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FRIDAY, Feb. 3, 2017 (HealthDay News) -- Infants and toddlers of divorced parents who live with their mother benefit from overnight visits with their father, a new study finds.
"Not only did overnight parenting time with fathers during infancy and toddlerhood cause no harm to the mother-child relationship, it actually appeared to benefit children's relationships with both their mothers and their fathers," said study lead author William Fabricius. He's an associate professor of psychology at Arizona State University.
"Children who had overnights with their fathers when they were infants or toddlers had higher-quality relationships with their fathers as well as with their mothers when they were 18 to 20 years old than children who had no overnights," Fabricius said in a university news release.
This was true whether the overnight visits were court-ordered or agreed upon by parents, or whether parents had either high or low levels of conflict during the first five years after divorce.
The benefits to fathers of overnight visits include getting more involved in their child's early life, according to the researchers.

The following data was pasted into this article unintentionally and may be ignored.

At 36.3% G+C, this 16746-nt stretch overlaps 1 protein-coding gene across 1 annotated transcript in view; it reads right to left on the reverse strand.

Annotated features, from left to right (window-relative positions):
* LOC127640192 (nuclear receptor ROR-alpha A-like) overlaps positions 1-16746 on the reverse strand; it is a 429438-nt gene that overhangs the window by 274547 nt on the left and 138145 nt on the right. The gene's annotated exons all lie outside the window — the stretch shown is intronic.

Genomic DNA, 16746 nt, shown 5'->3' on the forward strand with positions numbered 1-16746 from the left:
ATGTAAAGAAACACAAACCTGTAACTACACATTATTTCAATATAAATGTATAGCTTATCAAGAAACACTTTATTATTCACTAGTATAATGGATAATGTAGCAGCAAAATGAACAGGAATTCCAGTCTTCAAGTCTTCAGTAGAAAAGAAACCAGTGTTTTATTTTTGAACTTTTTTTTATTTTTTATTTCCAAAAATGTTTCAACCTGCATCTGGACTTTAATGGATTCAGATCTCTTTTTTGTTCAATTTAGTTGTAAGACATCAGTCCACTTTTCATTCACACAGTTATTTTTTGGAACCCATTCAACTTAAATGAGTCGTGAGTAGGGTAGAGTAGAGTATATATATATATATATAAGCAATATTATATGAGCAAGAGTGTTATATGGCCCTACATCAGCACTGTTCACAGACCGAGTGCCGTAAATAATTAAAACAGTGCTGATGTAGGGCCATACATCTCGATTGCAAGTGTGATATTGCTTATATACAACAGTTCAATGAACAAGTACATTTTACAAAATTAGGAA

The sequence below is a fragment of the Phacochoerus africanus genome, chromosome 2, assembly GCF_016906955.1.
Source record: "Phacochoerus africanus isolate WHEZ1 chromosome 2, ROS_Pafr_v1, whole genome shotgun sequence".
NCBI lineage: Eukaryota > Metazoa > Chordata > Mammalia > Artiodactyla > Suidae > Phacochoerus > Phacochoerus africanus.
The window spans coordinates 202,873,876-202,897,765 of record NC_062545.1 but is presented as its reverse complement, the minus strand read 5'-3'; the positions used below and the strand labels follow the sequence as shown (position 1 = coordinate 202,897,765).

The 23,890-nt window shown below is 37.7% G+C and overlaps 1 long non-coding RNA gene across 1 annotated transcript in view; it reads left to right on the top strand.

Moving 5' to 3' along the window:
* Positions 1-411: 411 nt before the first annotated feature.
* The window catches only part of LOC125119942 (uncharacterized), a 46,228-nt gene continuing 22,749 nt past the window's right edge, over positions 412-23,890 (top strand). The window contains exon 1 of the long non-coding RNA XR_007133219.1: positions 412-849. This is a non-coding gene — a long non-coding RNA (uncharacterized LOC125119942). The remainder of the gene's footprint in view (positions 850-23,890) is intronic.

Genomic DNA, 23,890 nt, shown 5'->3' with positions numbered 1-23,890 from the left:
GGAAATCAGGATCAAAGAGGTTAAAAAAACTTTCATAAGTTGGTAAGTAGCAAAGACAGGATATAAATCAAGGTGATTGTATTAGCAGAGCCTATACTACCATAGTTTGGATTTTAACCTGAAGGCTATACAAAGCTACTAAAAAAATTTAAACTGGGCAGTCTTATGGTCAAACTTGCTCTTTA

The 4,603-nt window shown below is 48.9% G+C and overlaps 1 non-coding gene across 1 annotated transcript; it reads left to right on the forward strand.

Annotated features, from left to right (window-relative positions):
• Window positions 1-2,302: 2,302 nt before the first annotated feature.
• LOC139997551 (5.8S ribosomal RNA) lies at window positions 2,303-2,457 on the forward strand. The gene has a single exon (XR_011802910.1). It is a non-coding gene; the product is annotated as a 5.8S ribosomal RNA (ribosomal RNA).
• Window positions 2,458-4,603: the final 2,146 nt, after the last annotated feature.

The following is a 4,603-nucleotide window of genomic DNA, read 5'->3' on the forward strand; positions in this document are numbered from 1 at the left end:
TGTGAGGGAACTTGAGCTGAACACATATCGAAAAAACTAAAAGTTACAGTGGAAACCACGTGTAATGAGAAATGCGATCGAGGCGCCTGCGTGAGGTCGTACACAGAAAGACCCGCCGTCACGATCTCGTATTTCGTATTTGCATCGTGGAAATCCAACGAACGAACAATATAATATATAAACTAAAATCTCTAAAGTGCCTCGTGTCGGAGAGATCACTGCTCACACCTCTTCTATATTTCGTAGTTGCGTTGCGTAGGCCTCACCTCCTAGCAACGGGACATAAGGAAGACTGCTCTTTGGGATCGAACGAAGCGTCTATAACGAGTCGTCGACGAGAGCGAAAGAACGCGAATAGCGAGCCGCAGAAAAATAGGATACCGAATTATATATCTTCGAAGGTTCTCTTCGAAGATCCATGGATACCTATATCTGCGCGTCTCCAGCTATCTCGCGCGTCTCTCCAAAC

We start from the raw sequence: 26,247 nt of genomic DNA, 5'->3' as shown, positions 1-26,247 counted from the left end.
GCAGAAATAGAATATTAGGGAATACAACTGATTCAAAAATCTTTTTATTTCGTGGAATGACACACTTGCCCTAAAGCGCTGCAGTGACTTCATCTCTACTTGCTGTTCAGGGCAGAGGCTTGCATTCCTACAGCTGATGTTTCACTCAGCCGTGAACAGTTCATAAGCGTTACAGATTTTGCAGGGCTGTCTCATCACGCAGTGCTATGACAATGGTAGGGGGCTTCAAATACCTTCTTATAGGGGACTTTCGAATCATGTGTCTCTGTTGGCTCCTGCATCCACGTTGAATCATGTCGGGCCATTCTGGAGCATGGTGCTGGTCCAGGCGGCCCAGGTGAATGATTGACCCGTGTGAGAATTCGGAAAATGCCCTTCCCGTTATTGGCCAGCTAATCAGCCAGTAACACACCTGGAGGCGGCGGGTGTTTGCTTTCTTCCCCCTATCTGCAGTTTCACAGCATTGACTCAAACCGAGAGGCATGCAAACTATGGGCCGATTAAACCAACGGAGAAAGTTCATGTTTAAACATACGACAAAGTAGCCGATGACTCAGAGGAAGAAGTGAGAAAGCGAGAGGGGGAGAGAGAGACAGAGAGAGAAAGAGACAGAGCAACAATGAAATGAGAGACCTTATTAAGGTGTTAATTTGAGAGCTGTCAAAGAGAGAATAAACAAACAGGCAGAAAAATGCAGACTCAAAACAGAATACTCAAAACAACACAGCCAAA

For the study, the researchers recruited 116 college students whose parents had permanently split before they were 3 years old. They asked the students and their parents about time spent with each parent during childhood and about their current parent-child relationships.
"Having to care for their infants and toddlers for the whole cycle of evening, bedtime, nighttime and morning helps dads learn how to parent their children from the beginning," Fabricius said.
"It helps dads and babies learn about each other, and provides a foundation for their future relationship," he said.
Other studies have shown that programs that encourage married fathers to take more responsibility for infant care help those dads learn better parenting skills, he pointed out.
"We think that the same kind of thing happens when divorced dads have overnight parenting time," he said.
Mothers also benefit, he said, because it gives them some relief from being a single, full-time parent.
"Good quality relationships with parents in young adulthood predict better stress-related physical and mental health for the children later in life," Fabricius said. "So in a real sense, this becomes a public health issue."
The results were published Feb. 2 in the journal Psychology, Public Policy and Law.
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SOURCE: Arizona State University, news release, Feb. 2, 2017